Cell type-specific release of matrix-metallo-proteinase-9 by bacterial chemoattractant in human blood phagocytic leukocytes

International Journal of Clinical and Experimental Medicine (Impact Factor: 1.28). 01/2011; 4(1):67-73.
Source: PubMed


Stimulation of phagocytic leukocytes with bacterial chemoattractant resulted in the release of matrix metal-loproteinases (MMPs). Little is known about the mechanisms of bacterial chemoattractant regulation of MMP in phagocytic leukocytes. We report here that the mechanisms of the bacterial chemotactic peptidefMLP-induced MMP -9 release in monocytes appeared to be different from fMLP-stimulated MMP-9 release in neutrophils. In freshly prepared peripheral blood monocytes, fMLP induces MMP-9 release, starting at 8 h after stimulation. These functions of fMLP is accompanied by an increase in TNFα expression, and mediated through the phosphorylation of ERK1/2 in monocytes. However, neutrophil preparations that responded to fMLP with MMP-9 release did not require activation of ERK1/2 and TNFα expression. These results suggest a different role of fMLP in MMP-9 expression in neutrophils and monocytes, and the signal molecules involved in mediating this effect in human blood monocytes stimulated by bacterial chemoattractant.

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    • "De-novo transcription of MMP-9 requires several hours and is less likely a major source at the two-hour reperfusion collection in the current study, than release of existing MMP-9. Given that endothelial cells, neutrophils, and monocytes are all sources of MMP-9 [27], [28] and MMP-9 levels were all increased after the ischemia/reperfusion induced by hemorrhagic shock, MMP-9 may be activated by the ischemia associated with hemorrhagic shock rather than only by specific events in the intestine. This hypothesis is supported by our finding that MMP levels are increased in plasma at 15 minutes of ischemia, while pancreatic proteases remain undetectable with current techniques in the plasma through the first hour of ischemia. "
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    ABSTRACT: Hemorrhagic shock (HS) is associated with high mortality. A severe decrease in blood pressure causes the intestine, a major site of digestive enzymes, to become permeable - possibly releasing those enzymes into the circulation and peritoneal space, where they may in turn activate other enzymes, e.g. matrix metalloproteinases (MMPs). If uncontrolled, these enzymes may result in pathophysiologic cleavage of receptors or plasma proteins. Our first objective was to determine, in compartments outside of the intestine (plasma, peritoneal fluid, brain, heart, liver, and lung) protease activities and select protease concentrations after hemorrhagic shock (2 hours ischemia, 2 hours reperfusion). Our second objective was to determine whether inhibition of proteases in the intestinal lumen with a serine protease inhibitor (ANGD), a process that improves survival after shock in rats, reduces the protease activities distant from the intestine. To determine the protease activity, plasma and peritoneal fluid were incubated with small peptide substrates for trypsin-, chymotrypsin-, and elastase-like activities or with casein, a substrate cleaved by multiple proteases. Gelatinase activities were determined by gelatin gel zymography and a specific MMP-9 substrate. Immunoblotting was used to confirm elevated pancreatic trypsin in plasma, peritoneal fluid, and lung and MMP-9 concentrations in all samples after hemorrhagic shock. Caseinolytic, trypsin-, chymotrypsin-, elastase-like, and MMP-9 activities were all significantly (p<0.05) upregulated after hemorrhagic shock regardless of enteral pretreatment with ANGD. Pancreatic trypsin was detected by immunoblot in the plasma, peritoneal space, and lungs after hemorrhagic shock. MMP-9 concentrations and activities were significantly upregulated after hemorrhagic shock in plasma, peritoneal fluid, heart, liver, and lung. These results indicate that protease activities, including that of trypsin, increase in sites distant from the intestine after hemorrhagic shock. Proteases, including pancreatic proteases, may be shock mediators and potential targets for therapy in shock.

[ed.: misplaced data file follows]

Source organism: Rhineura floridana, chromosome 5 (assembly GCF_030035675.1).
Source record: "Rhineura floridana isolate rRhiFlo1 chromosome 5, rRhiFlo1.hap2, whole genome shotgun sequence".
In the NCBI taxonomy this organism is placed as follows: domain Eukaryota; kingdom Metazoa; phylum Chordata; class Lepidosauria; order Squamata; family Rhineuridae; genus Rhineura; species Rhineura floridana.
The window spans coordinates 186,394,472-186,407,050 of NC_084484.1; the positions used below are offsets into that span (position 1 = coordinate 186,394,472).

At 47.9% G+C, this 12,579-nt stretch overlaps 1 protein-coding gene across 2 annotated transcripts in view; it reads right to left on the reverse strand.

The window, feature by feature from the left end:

Full-text · Article · Mar 2012 · PLoS ONE
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    ABSTRACT: Intravenous immunoglobulin (IVIg) has been used in the treatment of several autoimmune and inflammatory diseases. However, its mechanism of action remains incompletely understood. Here, we investigated the possibility that IVIg induces its anti-inflammatory effects through activating Fcγ receptors bearing an immunoreceptor tyrosine-based activation motif (ITAM) in the FcRγ signaling adaptor. Recently, the concept of inhibitory ITAM (ITAMi) has emerged as a new means to negatively control the immune response. We found that interaction of FcRγ-associated mouse or human FcγRIII with uncomplexed IgG1 or IVIg, or with bivalent anti-FcγRIII F(ab')(2) reduced calcium responses, reactive oxygen species production, endocytosis, and phagocytosis, induced by heterologous activating receptors on monocyte/macrophages and FcγRIII(+) transfectants. Inhibition required the ITAMi configuration of the FcγRIII-associated FcRγ subunit and SHP-1 recruitment involving formation of intracellular "inhibisome" clusters containing FcγRIII, and the targeted heterologous activating receptor. IVIg as well as anti-FcγRIII treatments controlled the development of nonimmune mediated inflammation in vivo independently of FcγRIIB. These results demonstrate that circulating immunoglobulins (Ig)Gs are not functionally inert but act through continuous interaction with FcγRIII-inducing ITAMi signaling to maintain immune homeostasis. These data support a new mechanism of action for IVIg and demonstrate the therapeutic potential of FcγRIIIA targeting in inflammation.
    Preview · Article · Feb 2012 · Blood